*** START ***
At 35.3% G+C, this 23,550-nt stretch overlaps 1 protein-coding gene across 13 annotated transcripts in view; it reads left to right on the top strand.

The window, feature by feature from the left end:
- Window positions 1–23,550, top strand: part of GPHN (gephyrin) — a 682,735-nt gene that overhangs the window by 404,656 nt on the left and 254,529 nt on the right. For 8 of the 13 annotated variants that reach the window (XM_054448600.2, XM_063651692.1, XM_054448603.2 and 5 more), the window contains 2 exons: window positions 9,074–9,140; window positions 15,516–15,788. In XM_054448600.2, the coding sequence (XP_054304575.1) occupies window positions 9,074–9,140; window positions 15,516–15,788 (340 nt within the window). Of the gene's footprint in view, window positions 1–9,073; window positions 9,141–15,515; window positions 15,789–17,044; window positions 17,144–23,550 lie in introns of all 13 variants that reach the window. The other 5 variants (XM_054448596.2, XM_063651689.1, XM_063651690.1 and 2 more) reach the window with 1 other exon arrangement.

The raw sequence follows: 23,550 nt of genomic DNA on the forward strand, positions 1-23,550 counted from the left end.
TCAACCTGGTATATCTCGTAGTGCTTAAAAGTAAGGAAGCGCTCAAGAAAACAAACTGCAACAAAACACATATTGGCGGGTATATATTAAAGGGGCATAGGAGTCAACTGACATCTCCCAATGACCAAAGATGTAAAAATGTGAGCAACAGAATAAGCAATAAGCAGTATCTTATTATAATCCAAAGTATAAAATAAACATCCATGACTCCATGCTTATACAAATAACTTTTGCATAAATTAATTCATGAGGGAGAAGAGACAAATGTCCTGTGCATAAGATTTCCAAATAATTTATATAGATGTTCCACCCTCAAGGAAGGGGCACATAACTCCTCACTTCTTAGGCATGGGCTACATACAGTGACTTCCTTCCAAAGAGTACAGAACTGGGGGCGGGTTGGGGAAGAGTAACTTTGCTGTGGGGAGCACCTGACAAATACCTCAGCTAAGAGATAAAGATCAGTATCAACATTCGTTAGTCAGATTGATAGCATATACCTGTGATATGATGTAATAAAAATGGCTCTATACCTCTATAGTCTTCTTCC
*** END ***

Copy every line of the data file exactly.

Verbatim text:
At 35.3% G+C, this 23,550-nt stretch overlaps 1 protein-coding gene across 13 annotated transcripts in view; it reads left to right on the top strand.

The window, feature by feature from the left end:
- Window positions 1–23,550, top strand: part of GPHN (gephyrin) — a 682,735-nt gene that overhangs the window by 404,656 nt on the left and 254,529 nt on the right. For 8 of the 13 annotated variants that reach the window (XM_054448600.2, XM_063651692.1, XM_054448603.2 and 5 more), the window contains 2 exons: window positions 9,074–9,140; window positions 15,516–15,788. In XM_054448600.2, the coding sequence (XP_054304575.1) occupies window positions 9,074–9,140; window positions 15,516–15,788 (340 nt within the window). Of the gene's footprint in view, window positions 1–9,073; window positions 9,141–15,515; window positions 15,789–17,044; window positions 17,144–23,550 lie in introns of all 13 variants that reach the window. The other 5 variants (XM_054448596.2, XM_063651689.1, XM_063651690.1 and 2 more) reach the window with 1 other exon arrangement.

The raw sequence follows: 23,550 nt of genomic DNA on the forward strand, positions 1-23,550 counted from the left end.
TCAACCTGGTATATCTCGTAGTGCTTAAAAGTAAGGAAGCGCTCAAGAAAACAAACTGCAACAAAACACATATTGGCGGGTATATATTAAAGGGGCATAGGAGTCAACTGACATCTCCCAATGACCAAAGATGTAAAAATGTGAGCAACAGAATAAGCAATAAGCAGTATCTTATTATAATCCAAAGTATAAAATAAACATCCATGACTCCATGCTTATACAAATAACTTTTGCATAAATTAATTCATGAGGGAGAAGAGACAAATGTCCTGTGCATAAGATTTCCAAATAATTTATATAGATGTTCCACCCTCAAGGAAGGGGCACATAACTCCTCACTTCTTAGGCATGGGCTACATACAGTGACTTCCTTCCAAAGAGTACAGAACTGGGGGCGGGTTGGGGAAGAGTAACTTTGCTGTGGGGAGCACCTGACAAATACCTCAGCTAAGAGATAAAGATCAGTATCAACATTCGTTAGTCAGATTGATAGCATATACCTGTGATATGATGTAATAAAAATGGCTCTATACCTCTATAGTCTTCTTCC